I thought worshipping the sun was an original idea. Far from it. In the ancient Egyptian city of Amarna, the pharaoh Akhenaten elevated the concept to a religion. Ruling in the 18th Dynasty in the year 1336 BC, he famously replaced worship of the traditional Egyptian deities with a single principle: reverence for the light of the sun. This God was called Aten.
I discovered this quirky historical information after a chance encounter with a man on a New York City subway platform.
It was the dead of winter, dark and cold, and I was waiting for a train to arrive.
Suddenly, my eyes met those of a tall young man also waiting on the platform. He wore a business jacket with a name tag. Unprompted, he walked over to me expectantly with a question. “Do you speak Spanish?” he asked.
It seemed an odd query since he spoke to me in flawless English and my looks are are best described as Germanic.
“No, sorry, I don’t.” I replied. “Do you need something?”
As he looked to say more, I realized his question about Spanish was just a way to break the ice. He had a different motive altogether.
“I’m here as a volunteer,” he said. “I’m from Utah and I’m asking people questions about what’s important to them.”
Slowly the pieces began coming together. He was a Mormon on a religious mission in New York City. I watched him mentally leafing through his prepared scripts to find one he could try on them. I was curious what he’d say next.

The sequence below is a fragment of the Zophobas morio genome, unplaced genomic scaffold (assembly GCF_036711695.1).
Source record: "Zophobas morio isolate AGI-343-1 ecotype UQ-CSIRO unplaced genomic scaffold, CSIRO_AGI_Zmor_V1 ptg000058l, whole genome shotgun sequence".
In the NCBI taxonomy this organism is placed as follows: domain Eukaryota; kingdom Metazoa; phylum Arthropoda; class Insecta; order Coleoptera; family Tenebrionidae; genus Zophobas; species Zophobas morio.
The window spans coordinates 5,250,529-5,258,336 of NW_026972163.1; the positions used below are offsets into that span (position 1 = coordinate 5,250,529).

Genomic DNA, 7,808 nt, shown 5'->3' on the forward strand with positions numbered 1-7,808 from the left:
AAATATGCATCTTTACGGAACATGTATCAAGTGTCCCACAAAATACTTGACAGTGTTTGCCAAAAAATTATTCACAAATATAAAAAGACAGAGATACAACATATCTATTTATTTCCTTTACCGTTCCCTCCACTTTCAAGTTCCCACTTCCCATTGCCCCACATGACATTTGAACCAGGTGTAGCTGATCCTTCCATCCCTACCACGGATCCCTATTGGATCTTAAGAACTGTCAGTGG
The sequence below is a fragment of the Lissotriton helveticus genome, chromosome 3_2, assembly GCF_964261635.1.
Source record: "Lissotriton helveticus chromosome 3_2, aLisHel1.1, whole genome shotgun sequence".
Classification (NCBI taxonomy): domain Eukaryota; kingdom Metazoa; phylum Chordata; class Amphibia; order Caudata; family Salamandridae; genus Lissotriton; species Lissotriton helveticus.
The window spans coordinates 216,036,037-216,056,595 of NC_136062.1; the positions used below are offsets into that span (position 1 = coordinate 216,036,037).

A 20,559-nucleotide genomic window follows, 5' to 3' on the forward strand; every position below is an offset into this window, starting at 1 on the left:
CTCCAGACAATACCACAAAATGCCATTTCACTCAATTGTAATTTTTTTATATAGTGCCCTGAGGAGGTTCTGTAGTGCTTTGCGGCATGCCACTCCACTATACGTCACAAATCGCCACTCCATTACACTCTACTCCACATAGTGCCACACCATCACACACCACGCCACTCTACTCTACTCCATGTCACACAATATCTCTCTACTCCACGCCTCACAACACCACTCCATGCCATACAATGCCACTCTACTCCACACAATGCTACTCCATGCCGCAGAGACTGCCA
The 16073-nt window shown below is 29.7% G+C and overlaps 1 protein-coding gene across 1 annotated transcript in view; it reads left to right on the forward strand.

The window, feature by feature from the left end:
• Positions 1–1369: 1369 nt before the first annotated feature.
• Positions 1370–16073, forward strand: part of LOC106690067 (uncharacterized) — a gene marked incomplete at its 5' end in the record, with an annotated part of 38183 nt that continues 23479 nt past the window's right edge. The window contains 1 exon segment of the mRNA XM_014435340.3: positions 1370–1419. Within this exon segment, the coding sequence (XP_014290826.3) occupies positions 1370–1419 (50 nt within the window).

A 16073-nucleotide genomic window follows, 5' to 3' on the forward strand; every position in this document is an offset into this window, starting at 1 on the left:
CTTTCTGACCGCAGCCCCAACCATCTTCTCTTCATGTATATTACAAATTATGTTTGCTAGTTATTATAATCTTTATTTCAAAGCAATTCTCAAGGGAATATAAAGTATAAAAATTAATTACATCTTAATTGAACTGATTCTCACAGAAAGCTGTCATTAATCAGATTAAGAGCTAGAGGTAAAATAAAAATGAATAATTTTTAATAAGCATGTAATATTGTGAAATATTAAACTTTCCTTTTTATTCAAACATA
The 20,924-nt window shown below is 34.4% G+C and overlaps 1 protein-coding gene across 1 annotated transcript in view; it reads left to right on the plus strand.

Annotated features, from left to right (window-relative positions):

“Do you believe in God or are you spiritual?” he asked.
“No to both,” I said simply. He didn’t seem surprised. One in four New Yorkers identify as non-religious, so I’m sure he heard this often. Undaunted, he had a follow-up handy.
“Then what is it that gives you direction in life?”
I took a moment to ponder this. What was it, anyway? And then, in the depths of the subway tunnel, it came to me.
“The sun,” I replied smiling. “Yes, it’s the sun. It comes up every day and sets every night. It’s something I can always count on. East and west, it gives me direction.”
I felt proud of my reply, but he looked confused.
“Like the winter solstice,” I continued, trying to elaborate on my newfound love. “It’s the shortest day of the year and the sun sets incredibly early. But then the days begin to get longer and I find it so hopeful and encouraging. I know that spring won’t be far behind. It’s the earth’s rotation around the sun that brings us spring.”
My view of the sun and cosmos seemed to have caught him entirely off guard and he went off script.
“I know what you mean,” he said. “In Utah, we have these amazing red mountains and when the sun sets behind them, there’s a warm glow on the rocks. The sky also turns radiant orange. I miss that here in the city. I’m also longing for spring.”
The reverie he entered into appeared to take the wind out of his mission speech. He now looked sullen and wistful.
As the train approached and we both walked on, he said no more. I suspect he found greater truth in my sunnily sincere answer than he had considered before.
Ancient Egypt with its pyramids and mummies may seem like a civilization with nothing, aside from dusty pyramids, to offer the modern era. But I beg to differ. When winter is at its thickest I find more meaning and value in the qualities of the sun than in any religious text. It’s about certitude. Knowing the plants will flower and the trees will green again herald revival and continuation of life.
Thinking back, I may have given the Mormon missionary the wrong answer. Perhaps I do believe in God. And if so, it is Aten. The pharaoh Akhenaten would most definitely approve.